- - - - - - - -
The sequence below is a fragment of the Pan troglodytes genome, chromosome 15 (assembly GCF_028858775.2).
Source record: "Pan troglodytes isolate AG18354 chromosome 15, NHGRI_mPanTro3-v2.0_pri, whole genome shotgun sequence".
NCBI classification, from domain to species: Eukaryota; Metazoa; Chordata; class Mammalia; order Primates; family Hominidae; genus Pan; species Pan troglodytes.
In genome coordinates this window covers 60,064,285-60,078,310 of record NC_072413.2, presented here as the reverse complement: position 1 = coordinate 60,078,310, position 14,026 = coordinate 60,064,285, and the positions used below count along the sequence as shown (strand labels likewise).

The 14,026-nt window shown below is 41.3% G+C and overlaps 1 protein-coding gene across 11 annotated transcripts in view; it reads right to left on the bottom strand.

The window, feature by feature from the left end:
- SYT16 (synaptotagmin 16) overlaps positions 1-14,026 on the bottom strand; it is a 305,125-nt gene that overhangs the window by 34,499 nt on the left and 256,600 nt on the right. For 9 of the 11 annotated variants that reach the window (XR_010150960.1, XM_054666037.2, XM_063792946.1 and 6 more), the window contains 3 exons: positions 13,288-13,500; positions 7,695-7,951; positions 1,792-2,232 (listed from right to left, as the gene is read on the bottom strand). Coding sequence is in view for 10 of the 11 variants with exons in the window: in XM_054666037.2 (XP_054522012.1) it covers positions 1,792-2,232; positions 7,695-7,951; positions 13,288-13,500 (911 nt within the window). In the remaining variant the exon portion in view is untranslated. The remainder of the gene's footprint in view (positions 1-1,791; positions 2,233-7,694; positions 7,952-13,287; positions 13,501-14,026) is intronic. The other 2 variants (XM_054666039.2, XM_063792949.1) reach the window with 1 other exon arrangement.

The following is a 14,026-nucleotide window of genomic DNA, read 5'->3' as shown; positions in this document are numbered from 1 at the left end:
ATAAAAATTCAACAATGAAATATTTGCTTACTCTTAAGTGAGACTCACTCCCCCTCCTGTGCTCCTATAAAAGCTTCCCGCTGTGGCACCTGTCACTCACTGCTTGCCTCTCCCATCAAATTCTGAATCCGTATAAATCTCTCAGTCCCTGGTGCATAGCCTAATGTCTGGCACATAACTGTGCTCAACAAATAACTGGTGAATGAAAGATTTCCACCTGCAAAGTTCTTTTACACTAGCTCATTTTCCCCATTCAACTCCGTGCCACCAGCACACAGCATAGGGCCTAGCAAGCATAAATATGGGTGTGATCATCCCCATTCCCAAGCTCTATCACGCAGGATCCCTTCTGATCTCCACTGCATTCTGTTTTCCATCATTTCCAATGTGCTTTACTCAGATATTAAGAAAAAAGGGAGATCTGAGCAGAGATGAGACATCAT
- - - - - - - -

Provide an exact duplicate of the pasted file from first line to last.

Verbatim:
The sequence below is a fragment of the Pan troglodytes genome, chromosome 15 (assembly GCF_028858775.2).
Source record: "Pan troglodytes isolate AG18354 chromosome 15, NHGRI_mPanTro3-v2.0_pri, whole genome shotgun sequence".
NCBI classification, from domain to species: Eukaryota; Metazoa; Chordata; class Mammalia; order Primates; family Hominidae; genus Pan; species Pan troglodytes.
In genome coordinates this window covers 60,064,285-60,078,310 of record NC_072413.2, presented here as the reverse complement: position 1 = coordinate 60,078,310, position 14,026 = coordinate 60,064,285, and the positions used below count along the sequence as shown (strand labels likewise).

The 14,026-nt window shown below is 41.3% G+C and overlaps 1 protein-coding gene across 11 annotated transcripts in view; it reads right to left on the bottom strand.

The window, feature by feature from the left end:
- SYT16 (synaptotagmin 16) overlaps positions 1-14,026 on the bottom strand; it is a 305,125-nt gene that overhangs the window by 34,499 nt on the left and 256,600 nt on the right. For 9 of the 11 annotated variants that reach the window (XR_010150960.1, XM_054666037.2, XM_063792946.1 and 6 more), the window contains 3 exons: positions 13,288-13,500; positions 7,695-7,951; positions 1,792-2,232 (listed from right to left, as the gene is read on the bottom strand). Coding sequence is in view for 10 of the 11 variants with exons in the window: in XM_054666037.2 (XP_054522012.1) it covers positions 1,792-2,232; positions 7,695-7,951; positions 13,288-13,500 (911 nt within the window). In the remaining variant the exon portion in view is untranslated. The remainder of the gene's footprint in view (positions 1-1,791; positions 2,233-7,694; positions 7,952-13,287; positions 13,501-14,026) is intronic. The other 2 variants (XM_054666039.2, XM_063792949.1) reach the window with 1 other exon arrangement.

The following is a 14,026-nucleotide window of genomic DNA, read 5'->3' as shown; positions in this document are numbered from 1 at the left end:
ATAAAAATTCAACAATGAAATATTTGCTTACTCTTAAGTGAGACTCACTCCCCCTCCTGTGCTCCTATAAAAGCTTCCCGCTGTGGCACCTGTCACTCACTGCTTGCCTCTCCCATCAAATTCTGAATCCGTATAAATCTCTCAGTCCCTGGTGCATAGCCTAATGTCTGGCACATAACTGTGCTCAACAAATAACTGGTGAATGAAAGATTTCCACCTGCAAAGTTCTTTTACACTAGCTCATTTTCCCCATTCAACTCCGTGCCACCAGCACACAGCATAGGGCCTAGCAAGCATAAATATGGGTGTGATCATCCCCATTCCCAAGCTCTATCACGCAGGATCCCTTCTGATCTCCACTGCATTCTGTTTTCCATCATTTCCAATGTGCTTTACTCAGATATTAAGAAAAAAGGGAGATCTGAGCAGAGATGAGACATCAT